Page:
This first part of the ultrarunning while pregnant series contains my firsthand accounts of the gnosis and physical power I experienced while running my twenty-fourth and twenty-fifth ultras seven to twelve weeks pregnant. Future pieces on this topic will contain some practical training ideas specific to pregnant ultra and mountain runners that I employed in my own pregnant ultrarunning journey so far.
As you read these articles please bear in mind: I do not consider myself to be a talented or naturally-gifted athlete—quite to the contrary. My ability to contain this volume of mountain pleasure while creating new life is directly related to diligent hard work and a lifestyle committed to balanced health and my athletic practice. I believe that anyone is capable of what I have done while pregnant and hope to inspire others to come forward and share their inspirational stories.
Please enjoy and connect if you found this touches a nerve shoot me an email or a comment.
Ultra twenty-four// first while pregnant
seven weeks pregnant
~ 8,000' elevation gain
not only can I do these things alone and self-sufficiently, I must. I must ask and answer questions of endurance, meaning, limits, motivation, and face my own egoic lack of self love as it arises. only I, with my coven of rock, trees, ice, and animals, can answer me. my pain is strong, motivating and I am stronger than it. I can only be stronger when I drop all false barriers between me and my experience, I can only achieve my full potential through total abolition of a cultured self and through pure vulnerability. there must be no mediator between me and my experience of the sacred mountain. I must be alone so I can cry joyful tears without shame. I must be alone so my ego stops complaining and my capable body takes over. I must be alone so I can hear the karst whispering to my right and my left as I whisk through it. as I approached this lunar rise at the edge of ancient tundra I was alone and feeling jubilant. I was a cultureless beast gnawing at the miles and elevation with gusto. too quickly it was over.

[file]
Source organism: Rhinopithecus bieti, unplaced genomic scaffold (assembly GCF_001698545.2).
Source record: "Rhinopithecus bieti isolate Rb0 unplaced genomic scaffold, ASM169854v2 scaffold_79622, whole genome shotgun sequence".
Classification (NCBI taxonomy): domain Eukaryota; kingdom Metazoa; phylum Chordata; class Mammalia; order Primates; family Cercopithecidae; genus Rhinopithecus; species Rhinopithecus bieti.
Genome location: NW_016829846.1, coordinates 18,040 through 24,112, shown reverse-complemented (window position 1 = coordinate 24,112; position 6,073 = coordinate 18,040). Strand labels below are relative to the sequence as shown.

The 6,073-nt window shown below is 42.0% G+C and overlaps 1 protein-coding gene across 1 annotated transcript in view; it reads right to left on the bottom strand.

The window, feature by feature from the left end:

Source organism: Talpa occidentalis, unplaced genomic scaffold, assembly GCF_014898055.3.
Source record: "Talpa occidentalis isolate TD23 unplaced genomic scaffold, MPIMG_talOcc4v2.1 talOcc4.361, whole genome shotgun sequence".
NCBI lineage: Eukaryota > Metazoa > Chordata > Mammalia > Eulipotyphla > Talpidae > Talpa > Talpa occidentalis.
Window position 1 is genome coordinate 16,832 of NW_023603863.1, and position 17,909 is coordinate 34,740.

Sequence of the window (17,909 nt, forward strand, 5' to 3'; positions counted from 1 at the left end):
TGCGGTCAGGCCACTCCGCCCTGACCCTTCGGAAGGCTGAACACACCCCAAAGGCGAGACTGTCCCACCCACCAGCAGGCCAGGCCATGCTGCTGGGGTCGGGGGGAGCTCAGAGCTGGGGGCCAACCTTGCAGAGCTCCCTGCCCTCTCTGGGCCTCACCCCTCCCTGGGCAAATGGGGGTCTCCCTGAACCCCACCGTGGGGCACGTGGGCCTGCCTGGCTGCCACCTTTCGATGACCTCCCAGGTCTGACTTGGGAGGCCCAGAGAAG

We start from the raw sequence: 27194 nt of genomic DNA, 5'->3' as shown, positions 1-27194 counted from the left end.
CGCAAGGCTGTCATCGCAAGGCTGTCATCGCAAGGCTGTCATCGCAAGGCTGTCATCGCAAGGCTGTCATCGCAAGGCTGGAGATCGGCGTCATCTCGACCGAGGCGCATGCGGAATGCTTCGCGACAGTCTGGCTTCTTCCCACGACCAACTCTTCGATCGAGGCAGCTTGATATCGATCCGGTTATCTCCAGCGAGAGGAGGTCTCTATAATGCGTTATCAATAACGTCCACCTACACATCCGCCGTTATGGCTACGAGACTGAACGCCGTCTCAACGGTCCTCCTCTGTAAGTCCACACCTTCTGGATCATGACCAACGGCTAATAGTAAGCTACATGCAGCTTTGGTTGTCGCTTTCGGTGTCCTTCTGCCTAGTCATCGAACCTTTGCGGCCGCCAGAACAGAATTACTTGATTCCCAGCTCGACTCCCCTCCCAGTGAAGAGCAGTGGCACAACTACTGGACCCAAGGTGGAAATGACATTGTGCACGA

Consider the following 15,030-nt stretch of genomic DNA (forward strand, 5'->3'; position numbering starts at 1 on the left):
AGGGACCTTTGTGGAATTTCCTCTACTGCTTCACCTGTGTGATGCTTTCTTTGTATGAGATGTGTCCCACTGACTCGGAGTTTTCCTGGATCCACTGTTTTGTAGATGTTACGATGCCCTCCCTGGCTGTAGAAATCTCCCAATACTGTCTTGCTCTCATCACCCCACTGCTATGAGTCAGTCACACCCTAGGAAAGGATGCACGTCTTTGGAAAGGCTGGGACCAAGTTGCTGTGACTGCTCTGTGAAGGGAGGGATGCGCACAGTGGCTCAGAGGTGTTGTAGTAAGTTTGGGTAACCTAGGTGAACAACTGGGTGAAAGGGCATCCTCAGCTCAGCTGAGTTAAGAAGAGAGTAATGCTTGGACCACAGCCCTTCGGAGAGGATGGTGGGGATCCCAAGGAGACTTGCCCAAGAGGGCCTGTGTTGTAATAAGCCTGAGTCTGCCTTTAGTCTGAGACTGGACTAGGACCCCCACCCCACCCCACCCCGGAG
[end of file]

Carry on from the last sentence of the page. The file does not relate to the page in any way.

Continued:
Ultra twenty-five// second while pregnant
Cougar and Squak Mountains, Issaquah, WA
twelve weeks pregnant
~ 3,000' elevation gain